24. 24. The method of claim 23, further comprising:
    providing a second magnetron section that is magnetically coupled to the processing region through the target;
    moving the second magnetron section in a direction that is generally parallel to the surface of the target by use of the actuator; and
    adjusting the position of the second magnetron section in a direction generally perpendicular to the surface of the target while the second magnetron is moving in a direction that is generally parallel to the surface of the target to improve the deposition uniformity across the surface of the substrate.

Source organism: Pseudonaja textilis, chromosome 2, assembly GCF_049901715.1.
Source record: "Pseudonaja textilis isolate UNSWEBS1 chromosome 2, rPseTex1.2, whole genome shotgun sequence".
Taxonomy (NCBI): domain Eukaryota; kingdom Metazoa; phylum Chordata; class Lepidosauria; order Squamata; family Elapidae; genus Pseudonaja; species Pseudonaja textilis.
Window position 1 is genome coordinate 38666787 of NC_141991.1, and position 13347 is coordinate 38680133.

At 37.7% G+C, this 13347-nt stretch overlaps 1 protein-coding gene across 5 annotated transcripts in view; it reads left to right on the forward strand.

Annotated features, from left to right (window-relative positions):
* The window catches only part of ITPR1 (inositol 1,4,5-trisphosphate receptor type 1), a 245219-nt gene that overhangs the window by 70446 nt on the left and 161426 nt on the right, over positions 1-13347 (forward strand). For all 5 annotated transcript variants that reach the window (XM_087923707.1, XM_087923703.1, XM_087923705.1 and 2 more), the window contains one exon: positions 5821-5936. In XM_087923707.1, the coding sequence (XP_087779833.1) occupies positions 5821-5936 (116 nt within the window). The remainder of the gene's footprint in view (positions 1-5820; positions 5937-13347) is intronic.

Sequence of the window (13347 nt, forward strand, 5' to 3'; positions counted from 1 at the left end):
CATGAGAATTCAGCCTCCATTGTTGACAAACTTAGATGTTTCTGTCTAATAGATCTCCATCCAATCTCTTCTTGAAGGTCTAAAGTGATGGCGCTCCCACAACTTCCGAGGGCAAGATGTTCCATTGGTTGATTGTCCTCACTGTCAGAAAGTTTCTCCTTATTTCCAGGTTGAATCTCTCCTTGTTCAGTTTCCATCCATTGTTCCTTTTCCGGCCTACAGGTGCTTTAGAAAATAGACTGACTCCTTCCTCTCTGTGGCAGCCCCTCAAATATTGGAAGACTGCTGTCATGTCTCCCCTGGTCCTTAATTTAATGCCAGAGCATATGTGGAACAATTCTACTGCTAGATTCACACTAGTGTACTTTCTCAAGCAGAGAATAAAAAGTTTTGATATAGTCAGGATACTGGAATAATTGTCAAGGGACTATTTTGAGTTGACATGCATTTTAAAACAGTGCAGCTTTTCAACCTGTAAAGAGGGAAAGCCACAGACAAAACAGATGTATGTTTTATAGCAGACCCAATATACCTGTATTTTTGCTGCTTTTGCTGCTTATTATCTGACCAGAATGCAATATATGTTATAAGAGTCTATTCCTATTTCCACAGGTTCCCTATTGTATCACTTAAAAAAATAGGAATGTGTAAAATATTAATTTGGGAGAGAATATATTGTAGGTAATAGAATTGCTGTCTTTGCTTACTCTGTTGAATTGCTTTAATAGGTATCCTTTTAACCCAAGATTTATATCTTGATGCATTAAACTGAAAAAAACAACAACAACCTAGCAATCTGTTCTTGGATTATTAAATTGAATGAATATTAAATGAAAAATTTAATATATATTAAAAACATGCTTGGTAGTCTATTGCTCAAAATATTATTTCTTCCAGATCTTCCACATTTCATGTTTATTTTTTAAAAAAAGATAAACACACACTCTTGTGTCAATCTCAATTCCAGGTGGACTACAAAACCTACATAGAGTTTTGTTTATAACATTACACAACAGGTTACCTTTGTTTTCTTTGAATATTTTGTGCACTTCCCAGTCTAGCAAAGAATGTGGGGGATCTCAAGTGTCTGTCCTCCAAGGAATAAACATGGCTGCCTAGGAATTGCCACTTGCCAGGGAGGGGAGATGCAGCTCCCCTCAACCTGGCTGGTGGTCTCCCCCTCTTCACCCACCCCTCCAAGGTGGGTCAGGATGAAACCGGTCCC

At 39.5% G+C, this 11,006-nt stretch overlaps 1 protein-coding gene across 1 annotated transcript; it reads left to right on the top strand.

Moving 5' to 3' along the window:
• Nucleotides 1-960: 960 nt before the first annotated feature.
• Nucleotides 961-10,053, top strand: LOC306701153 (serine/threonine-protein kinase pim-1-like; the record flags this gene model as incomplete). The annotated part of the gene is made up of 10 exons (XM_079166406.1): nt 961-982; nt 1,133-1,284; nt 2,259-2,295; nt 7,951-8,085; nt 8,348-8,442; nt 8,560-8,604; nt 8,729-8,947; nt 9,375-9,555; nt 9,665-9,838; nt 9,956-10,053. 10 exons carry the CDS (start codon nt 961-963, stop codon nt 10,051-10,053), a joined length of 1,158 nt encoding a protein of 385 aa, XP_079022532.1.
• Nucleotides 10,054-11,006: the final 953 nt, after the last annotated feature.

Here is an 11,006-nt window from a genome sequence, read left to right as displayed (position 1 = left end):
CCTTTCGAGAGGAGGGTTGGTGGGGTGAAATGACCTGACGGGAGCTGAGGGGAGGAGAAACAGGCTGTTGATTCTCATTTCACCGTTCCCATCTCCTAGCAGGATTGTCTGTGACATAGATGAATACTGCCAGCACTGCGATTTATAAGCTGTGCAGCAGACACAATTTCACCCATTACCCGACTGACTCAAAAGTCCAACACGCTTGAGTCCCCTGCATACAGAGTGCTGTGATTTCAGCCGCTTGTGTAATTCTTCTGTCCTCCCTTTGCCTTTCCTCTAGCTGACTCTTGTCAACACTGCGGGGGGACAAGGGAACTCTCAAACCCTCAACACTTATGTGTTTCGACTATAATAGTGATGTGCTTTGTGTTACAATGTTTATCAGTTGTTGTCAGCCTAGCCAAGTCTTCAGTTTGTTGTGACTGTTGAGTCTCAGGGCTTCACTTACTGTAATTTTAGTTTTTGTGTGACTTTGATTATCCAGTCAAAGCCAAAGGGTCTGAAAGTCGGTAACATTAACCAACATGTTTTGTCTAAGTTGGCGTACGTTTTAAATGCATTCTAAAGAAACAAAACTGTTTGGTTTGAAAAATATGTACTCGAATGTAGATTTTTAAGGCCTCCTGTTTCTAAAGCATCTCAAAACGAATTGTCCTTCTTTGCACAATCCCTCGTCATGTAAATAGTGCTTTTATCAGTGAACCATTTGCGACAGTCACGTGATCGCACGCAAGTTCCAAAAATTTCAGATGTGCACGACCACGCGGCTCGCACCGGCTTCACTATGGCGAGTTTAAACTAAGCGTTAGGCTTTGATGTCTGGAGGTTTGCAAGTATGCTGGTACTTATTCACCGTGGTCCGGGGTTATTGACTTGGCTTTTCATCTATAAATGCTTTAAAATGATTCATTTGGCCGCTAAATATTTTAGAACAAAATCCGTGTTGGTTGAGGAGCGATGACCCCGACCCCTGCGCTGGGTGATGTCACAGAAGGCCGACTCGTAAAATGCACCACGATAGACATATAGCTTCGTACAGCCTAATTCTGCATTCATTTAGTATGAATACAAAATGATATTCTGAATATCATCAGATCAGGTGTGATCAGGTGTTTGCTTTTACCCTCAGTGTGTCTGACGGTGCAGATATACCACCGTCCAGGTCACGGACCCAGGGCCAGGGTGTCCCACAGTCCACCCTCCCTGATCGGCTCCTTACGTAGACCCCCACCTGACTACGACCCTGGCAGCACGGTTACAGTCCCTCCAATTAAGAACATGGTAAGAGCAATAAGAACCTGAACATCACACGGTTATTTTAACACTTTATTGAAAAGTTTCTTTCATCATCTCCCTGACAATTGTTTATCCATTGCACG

25. 25. The method of claim 23, further comprising:
    providing a second magnetron section that is magnetically coupled to the processing region through the target;
    moving the second magnetron section in a direction that is generally parallel to the surface of the target by use of a second actuator; and
    adjusting the position of the second magnetron section in a direction generally perpendicular to the surface of the target while the second magnetron is moving in a direction that is generally parallel to the surface of the target to improve the deposition uniformity across the surface of the substrate.
  26. 26. The method of claim 23, wherein the step of adjusting the position the magnetron section is continually controlled by use of a controller and an actuator.
US11282798 2005-09-07 2005-11-17 Multizone magnetron assembly Abandoned US20070051616A1 (en)